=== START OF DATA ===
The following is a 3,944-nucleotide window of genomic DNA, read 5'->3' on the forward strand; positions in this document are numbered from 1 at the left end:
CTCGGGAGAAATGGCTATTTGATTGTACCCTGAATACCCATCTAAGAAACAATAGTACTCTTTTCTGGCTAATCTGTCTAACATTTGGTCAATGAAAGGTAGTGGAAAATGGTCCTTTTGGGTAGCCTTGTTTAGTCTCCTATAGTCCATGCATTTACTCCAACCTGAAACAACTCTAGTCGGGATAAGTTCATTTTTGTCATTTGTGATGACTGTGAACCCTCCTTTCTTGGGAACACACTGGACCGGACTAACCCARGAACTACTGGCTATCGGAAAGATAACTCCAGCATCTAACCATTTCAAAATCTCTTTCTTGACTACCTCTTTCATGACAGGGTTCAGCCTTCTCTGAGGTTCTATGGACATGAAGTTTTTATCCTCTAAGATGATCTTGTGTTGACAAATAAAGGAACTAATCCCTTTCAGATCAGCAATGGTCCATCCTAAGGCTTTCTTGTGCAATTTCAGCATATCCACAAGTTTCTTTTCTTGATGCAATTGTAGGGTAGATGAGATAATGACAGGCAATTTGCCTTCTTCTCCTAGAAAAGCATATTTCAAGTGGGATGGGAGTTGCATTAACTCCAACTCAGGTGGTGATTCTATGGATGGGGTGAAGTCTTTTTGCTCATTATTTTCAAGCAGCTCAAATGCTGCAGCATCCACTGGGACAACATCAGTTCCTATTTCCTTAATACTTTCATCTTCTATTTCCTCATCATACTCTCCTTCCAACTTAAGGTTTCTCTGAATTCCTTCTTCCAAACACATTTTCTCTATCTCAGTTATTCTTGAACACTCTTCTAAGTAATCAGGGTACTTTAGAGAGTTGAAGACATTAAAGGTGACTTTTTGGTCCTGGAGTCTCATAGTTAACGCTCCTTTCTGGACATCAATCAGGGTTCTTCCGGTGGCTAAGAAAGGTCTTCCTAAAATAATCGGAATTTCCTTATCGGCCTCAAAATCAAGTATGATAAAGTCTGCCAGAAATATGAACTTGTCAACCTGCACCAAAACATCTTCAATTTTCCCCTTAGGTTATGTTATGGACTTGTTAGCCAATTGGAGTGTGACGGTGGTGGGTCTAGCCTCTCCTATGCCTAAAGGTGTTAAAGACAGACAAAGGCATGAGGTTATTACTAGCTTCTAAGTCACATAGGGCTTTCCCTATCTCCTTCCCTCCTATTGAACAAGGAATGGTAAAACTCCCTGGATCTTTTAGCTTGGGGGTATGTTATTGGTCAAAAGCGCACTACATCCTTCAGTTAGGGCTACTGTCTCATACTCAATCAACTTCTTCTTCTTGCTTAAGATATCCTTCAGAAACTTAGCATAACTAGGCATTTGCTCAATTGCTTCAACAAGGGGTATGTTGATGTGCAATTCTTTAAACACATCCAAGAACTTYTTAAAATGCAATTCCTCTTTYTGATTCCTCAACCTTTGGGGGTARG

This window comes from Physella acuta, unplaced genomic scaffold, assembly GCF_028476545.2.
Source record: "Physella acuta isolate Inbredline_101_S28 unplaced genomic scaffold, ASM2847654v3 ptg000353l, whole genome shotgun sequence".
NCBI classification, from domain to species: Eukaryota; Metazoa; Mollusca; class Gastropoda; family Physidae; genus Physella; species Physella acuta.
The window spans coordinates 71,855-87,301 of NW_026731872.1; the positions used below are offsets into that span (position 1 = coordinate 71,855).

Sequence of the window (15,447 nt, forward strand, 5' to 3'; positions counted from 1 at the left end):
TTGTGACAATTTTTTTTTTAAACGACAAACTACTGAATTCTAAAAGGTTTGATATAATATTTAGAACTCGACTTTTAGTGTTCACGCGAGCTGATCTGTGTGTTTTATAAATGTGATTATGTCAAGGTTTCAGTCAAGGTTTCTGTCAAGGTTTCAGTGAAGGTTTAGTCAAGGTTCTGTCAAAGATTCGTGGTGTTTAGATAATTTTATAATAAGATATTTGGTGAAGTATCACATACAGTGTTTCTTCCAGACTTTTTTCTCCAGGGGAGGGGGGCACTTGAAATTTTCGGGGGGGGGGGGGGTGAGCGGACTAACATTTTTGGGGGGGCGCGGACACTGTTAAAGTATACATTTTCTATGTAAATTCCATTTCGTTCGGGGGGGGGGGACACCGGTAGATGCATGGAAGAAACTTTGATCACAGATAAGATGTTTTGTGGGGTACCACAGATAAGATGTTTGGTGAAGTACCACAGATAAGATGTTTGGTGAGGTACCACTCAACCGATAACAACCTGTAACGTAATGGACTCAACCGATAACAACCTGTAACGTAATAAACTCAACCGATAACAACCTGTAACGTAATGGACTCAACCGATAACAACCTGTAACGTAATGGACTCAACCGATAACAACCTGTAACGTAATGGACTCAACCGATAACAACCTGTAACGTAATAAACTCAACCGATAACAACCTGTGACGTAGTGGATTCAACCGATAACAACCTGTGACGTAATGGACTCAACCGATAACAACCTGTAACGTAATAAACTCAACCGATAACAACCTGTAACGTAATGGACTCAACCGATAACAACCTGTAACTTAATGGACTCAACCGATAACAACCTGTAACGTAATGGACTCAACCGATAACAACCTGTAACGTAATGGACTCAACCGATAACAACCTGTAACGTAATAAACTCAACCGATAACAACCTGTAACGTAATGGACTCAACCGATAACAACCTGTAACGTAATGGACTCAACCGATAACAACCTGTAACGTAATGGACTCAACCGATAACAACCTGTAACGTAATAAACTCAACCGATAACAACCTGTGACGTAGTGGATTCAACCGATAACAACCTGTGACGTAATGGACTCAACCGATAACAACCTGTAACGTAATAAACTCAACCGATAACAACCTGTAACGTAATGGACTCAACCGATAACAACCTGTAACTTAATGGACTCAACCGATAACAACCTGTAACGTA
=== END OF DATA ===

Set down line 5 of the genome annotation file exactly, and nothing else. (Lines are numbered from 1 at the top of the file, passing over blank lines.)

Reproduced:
NCBI classification, from domain to species: Eukaryota; Metazoa; Mollusca; class Gastropoda; family Physidae; genus Physella; species Physella acuta.